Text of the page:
“They are popular,” she said. “They get a lot of love.”
Most of Keck’s fanny pack customers are fellow millennials or those a little younger. She thinks the VHS revival has a lot to do with the products’ ingenuity, but also credits the current wave of ‘90s fashion — think Mom jeans and neon colors.
Nostalgia certainly plays a big role in the popularity of VHS-centric items. For those who miss the olden days but no longer own a VCR, or for those who can’t justify the amount of space needed to store their collection, it’s a means of maintaining a connection while, at the same time, finding a more applicable use for them in today’s world.
“It gives adults a brief reminder of how they experienced things as an adolescent,” said May, the artist who uses VHS tapes for light fixtures and coffee tables. “It teleports them back to their shag carpet, eating a bowl of cereal, watching their favorite movie through that giant, old VCR.”
Their creations are certainly bespoke and original. You won’t be able to find them on the shelves of your local Walmart.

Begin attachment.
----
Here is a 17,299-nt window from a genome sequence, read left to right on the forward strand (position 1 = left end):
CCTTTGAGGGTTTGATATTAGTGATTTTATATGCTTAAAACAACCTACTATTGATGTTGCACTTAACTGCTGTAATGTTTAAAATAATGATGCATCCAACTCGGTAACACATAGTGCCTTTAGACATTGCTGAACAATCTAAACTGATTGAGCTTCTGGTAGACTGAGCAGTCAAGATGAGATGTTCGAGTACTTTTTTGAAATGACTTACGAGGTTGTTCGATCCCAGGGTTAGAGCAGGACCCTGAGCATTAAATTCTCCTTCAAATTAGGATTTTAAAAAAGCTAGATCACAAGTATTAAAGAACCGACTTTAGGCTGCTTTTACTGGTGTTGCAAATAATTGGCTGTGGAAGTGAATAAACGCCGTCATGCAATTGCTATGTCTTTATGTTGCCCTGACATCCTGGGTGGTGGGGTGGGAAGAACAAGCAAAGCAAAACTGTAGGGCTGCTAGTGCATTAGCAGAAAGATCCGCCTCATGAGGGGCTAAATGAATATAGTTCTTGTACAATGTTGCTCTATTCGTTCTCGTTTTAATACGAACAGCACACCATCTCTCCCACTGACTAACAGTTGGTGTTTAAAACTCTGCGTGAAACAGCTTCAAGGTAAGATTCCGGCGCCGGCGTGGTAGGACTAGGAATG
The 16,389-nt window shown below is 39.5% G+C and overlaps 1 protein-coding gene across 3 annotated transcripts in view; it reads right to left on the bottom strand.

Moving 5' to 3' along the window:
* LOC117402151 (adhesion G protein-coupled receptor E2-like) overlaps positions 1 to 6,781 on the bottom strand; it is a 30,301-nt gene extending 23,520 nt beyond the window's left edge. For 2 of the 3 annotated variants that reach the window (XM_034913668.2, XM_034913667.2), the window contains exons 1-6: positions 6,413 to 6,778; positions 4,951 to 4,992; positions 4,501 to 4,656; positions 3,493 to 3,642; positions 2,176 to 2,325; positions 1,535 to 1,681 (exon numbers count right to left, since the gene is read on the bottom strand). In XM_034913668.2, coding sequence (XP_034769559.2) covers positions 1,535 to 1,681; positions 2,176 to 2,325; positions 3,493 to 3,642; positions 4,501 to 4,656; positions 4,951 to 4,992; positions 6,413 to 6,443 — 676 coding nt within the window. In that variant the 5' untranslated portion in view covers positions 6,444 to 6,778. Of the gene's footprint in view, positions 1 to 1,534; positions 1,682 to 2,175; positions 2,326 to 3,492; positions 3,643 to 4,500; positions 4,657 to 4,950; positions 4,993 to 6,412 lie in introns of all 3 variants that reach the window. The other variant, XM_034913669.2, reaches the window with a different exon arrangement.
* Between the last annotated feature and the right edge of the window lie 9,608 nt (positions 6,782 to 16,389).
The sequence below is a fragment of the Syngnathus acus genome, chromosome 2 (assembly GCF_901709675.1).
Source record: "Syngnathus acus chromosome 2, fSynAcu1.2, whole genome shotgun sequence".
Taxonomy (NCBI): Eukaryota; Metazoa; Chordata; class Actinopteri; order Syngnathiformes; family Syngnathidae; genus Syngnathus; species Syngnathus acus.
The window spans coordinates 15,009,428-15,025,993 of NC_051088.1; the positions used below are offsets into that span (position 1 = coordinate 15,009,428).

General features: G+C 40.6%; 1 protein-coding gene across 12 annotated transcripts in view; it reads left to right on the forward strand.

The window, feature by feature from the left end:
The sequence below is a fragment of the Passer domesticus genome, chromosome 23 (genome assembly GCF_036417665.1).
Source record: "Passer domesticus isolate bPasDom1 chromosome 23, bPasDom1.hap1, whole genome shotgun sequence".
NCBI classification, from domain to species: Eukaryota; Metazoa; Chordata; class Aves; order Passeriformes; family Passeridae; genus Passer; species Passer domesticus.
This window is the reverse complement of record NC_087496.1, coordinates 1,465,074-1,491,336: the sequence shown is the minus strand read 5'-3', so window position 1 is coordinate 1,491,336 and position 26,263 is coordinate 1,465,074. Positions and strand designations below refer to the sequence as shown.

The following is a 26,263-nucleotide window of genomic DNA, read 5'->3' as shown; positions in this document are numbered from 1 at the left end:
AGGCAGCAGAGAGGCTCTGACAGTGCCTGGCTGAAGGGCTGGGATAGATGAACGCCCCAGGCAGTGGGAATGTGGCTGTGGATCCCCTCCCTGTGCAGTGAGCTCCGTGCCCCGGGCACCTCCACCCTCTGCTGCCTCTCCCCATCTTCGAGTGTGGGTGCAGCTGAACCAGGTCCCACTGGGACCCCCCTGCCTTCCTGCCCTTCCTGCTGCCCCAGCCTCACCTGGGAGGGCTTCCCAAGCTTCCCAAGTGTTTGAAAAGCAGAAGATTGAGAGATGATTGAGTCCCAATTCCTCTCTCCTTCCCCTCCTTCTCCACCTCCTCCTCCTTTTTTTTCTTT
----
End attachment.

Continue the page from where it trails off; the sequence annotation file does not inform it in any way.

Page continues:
And, most of all, they’re limited in quantity. Not just because they’re handmade but because, eventually, VHS tapes will start running out. As their numbers dwindle and their costs creep upward, VHS revivalists will have to rethink their business plans. Maybe they’ll hike up their prices. Or maybe they’ll find another outdated form of tech to transform.
Because therein lies the beauty of technology and the secret to why VHS tapes are now so popular: Nothing lasts forever. Only time will tell what the next soon-to-be obsolete media will be — and how artists will instill beauty into them when that happens.